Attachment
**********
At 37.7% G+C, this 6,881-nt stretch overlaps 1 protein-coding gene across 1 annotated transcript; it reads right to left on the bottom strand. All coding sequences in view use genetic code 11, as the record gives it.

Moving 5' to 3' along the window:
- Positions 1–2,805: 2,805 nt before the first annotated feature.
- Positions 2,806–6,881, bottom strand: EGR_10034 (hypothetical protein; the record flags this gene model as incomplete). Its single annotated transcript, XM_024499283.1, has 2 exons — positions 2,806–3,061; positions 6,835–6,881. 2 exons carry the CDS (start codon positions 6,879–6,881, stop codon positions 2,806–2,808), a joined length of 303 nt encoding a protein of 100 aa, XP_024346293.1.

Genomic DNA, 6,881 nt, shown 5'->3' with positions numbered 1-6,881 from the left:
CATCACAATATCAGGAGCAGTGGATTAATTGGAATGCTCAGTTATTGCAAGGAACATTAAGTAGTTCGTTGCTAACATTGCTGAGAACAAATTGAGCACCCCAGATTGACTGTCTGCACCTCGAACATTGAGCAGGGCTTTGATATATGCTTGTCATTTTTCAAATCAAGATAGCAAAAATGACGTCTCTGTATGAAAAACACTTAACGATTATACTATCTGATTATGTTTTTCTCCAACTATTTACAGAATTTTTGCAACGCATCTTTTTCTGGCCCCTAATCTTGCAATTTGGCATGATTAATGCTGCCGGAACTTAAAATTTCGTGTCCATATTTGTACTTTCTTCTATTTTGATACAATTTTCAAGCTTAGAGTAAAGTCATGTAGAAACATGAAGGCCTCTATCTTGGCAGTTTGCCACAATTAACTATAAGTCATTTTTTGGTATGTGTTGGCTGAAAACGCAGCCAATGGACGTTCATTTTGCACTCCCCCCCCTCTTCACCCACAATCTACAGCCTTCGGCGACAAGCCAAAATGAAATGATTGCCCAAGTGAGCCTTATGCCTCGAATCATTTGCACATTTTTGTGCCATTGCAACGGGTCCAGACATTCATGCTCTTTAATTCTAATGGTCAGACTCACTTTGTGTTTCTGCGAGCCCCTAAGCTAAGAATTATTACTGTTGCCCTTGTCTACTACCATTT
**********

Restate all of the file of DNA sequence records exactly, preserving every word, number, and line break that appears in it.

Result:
At 37.7% G+C, this 6,881-nt stretch overlaps 1 protein-coding gene across 1 annotated transcript; it reads right to left on the bottom strand. All coding sequences in view use genetic code 11, as the record gives it.

Moving 5' to 3' along the window:
- Positions 1–2,805: 2,805 nt before the first annotated feature.
- Positions 2,806–6,881, bottom strand: EGR_10034 (hypothetical protein; the record flags this gene model as incomplete). Its single annotated transcript, XM_024499283.1, has 2 exons — positions 2,806–3,061; positions 6,835–6,881. 2 exons carry the CDS (start codon positions 6,879–6,881, stop codon positions 2,806–2,808), a joined length of 303 nt encoding a protein of 100 aa, XP_024346293.1.

Genomic DNA, 6,881 nt, shown 5'->3' with positions numbered 1-6,881 from the left:
CATCACAATATCAGGAGCAGTGGATTAATTGGAATGCTCAGTTATTGCAAGGAACATTAAGTAGTTCGTTGCTAACATTGCTGAGAACAAATTGAGCACCCCAGATTGACTGTCTGCACCTCGAACATTGAGCAGGGCTTTGATATATGCTTGTCATTTTTCAAATCAAGATAGCAAAAATGACGTCTCTGTATGAAAAACACTTAACGATTATACTATCTGATTATGTTTTTCTCCAACTATTTACAGAATTTTTGCAACGCATCTTTTTCTGGCCCCTAATCTTGCAATTTGGCATGATTAATGCTGCCGGAACTTAAAATTTCGTGTCCATATTTGTACTTTCTTCTATTTTGATACAATTTTCAAGCTTAGAGTAAAGTCATGTAGAAACATGAAGGCCTCTATCTTGGCAGTTTGCCACAATTAACTATAAGTCATTTTTTGGTATGTGTTGGCTGAAAACGCAGCCAATGGACGTTCATTTTGCACTCCCCCCCCTCTTCACCCACAATCTACAGCCTTCGGCGACAAGCCAAAATGAAATGATTGCCCAAGTGAGCCTTATGCCTCGAATCATTTGCACATTTTTGTGCCATTGCAACGGGTCCAGACATTCATGCTCTTTAATTCTAATGGTCAGACTCACTTTGTGTTTCTGCGAGCCCCTAAGCTAAGAATTATTACTGTTGCCCTTGTCTACTACCATTT